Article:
This is the opportunity for you. Don't lose it. Come join us now. You have the opportunity to inflict wounds on your enemy. Stop mingling with them, burn their supplies, destroy their arms and ammunition and then come join us. We promise that you will be back in India shortly.

Leaflet 2 M.P.S./H.3.

The text is in Hindustani on one side and in Urdu on the other side. It depicts the insignia of the 2nd Indian Division.

In the name of 1/2-2/3-3/2 Infantry Regiment officers and soldiers

All of the officers and soldiers of 1/2 Infantry know me well because I was their commander until July 1944. The rest of them also know me well because I have been second in command of the regiment. I know it very well that now you want to return to India. Now, I will tell you how you can make it happen.

I know why you haven't switched sides yet. That's because you fear the Japanese. Why do you fear the Japanese? When I could easily join the 2nd Division Headquarters along with four other officers and soldiers then it is also easy for you all to join us since you are in the front line.

I and my officers have been treated very well. And I have come to know that such treatment is given to every Indian soldier who has returned. Everyone is aware here under what circumstances you are with tyranny and the wicked Japanese. So, what is there to fear?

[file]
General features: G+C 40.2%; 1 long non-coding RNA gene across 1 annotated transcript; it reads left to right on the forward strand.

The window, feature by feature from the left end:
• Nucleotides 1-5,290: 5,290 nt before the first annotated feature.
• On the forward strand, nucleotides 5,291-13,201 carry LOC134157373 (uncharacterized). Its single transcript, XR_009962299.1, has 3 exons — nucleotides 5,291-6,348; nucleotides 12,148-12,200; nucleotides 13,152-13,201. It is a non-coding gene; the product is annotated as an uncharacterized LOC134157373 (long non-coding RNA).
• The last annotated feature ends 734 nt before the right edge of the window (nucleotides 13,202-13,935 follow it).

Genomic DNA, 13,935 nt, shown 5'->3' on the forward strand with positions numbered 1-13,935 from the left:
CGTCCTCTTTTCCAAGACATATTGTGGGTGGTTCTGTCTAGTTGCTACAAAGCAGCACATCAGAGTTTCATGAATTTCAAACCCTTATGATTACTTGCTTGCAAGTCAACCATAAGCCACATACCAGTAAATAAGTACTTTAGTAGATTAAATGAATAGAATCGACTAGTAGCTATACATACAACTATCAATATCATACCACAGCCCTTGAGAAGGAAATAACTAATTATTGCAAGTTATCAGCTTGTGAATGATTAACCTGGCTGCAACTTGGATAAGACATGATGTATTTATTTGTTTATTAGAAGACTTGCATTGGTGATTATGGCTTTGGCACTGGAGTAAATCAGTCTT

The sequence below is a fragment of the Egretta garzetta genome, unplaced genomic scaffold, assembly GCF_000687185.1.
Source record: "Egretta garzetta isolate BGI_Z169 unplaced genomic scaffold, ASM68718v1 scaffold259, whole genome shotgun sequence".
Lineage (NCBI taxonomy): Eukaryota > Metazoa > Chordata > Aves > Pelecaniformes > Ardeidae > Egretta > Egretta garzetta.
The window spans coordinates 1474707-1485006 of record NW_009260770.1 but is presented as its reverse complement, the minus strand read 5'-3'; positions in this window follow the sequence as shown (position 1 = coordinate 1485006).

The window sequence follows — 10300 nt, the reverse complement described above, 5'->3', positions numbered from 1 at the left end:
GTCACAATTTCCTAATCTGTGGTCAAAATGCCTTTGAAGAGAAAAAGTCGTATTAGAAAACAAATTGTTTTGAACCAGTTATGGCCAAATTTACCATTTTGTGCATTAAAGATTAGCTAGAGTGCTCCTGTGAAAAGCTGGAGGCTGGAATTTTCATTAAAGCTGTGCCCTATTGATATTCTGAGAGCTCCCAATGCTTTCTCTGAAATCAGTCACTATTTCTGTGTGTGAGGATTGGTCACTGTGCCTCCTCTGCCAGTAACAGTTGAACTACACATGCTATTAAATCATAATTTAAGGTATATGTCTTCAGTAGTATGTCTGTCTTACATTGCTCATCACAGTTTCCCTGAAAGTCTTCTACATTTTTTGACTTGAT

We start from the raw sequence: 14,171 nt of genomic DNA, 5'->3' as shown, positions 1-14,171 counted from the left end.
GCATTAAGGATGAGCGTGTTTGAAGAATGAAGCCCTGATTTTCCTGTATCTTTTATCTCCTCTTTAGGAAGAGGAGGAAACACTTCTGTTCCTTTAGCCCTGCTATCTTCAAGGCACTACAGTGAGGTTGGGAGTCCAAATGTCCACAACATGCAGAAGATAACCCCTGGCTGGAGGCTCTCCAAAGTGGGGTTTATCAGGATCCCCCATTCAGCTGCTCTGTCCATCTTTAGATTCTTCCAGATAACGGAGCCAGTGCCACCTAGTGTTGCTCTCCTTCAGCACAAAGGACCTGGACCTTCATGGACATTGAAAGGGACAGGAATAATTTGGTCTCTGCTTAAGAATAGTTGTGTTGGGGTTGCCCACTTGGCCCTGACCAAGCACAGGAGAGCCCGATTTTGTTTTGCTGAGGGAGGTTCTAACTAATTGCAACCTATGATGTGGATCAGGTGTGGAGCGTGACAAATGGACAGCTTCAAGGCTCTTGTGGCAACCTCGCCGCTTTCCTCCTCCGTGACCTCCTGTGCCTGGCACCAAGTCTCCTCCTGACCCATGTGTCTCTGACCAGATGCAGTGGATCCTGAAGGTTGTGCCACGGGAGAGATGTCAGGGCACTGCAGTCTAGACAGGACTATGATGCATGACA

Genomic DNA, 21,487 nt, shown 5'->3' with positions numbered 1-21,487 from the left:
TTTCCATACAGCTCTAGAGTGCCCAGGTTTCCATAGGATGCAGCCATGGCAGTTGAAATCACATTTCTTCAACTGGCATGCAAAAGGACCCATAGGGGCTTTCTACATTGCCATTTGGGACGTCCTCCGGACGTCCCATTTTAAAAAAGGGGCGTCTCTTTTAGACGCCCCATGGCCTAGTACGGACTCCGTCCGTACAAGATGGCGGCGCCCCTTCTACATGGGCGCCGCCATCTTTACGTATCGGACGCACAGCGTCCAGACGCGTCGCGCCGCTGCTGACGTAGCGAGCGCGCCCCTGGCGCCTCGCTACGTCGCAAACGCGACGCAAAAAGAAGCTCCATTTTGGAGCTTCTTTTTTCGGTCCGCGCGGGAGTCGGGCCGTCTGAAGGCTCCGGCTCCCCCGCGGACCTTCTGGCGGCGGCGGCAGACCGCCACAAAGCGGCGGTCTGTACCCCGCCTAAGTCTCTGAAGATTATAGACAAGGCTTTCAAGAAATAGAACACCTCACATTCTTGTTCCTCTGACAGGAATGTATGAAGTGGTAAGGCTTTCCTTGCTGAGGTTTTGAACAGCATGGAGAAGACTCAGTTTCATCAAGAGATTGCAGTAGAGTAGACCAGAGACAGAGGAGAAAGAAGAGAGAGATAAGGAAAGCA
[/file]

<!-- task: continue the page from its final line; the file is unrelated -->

Come back to our side and in a few days, you will be in India.

March from PoPa to Shamal and you will find our patrols.

Major Mohd. Sarwar.

Leaflet 2 M.P.S./H/4.


The Japanese Armies in Burma have been smashed

Mandalay has fallen to the victorious British and Indian forces. Soon - very soon - not a single JAPANESE soldier will be left in all BURMA.

With threats and false promises the JAPANESE forced you to fight alongside them. You know only too well haw they treated you. They treated you like dogs.

In their headlong flight out of BURMA they will drag you with them. Every step you take now leads you further from your beloved Motherland.

But there is still hope for you. We know you are not in the front lines now. To come over to us is easy. This is how you should do it. Set off from your camp and move north. Avoid all the main roads. Use only the jungle paths. Soon you will meet up with our advancing troops.

To every soldier who takes this brave step we give the promise: YOU WILL BE IN INDIA WITHIN A FEW DAYS.

Every day now is vital. Every day you delay lessens your chance of ever seeing India again.


2 M.P.S./H5.

H5 is quite different from the other leaflets. This one is in English with orange-brown text, and Tamil on the other side with green text. In this case I will show the English side and save some typing.

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Leaflet H7 above would seem to be the final leaflet of this series and is all text, written in Urdu and English. The text is:

A Government of India Communiqu says: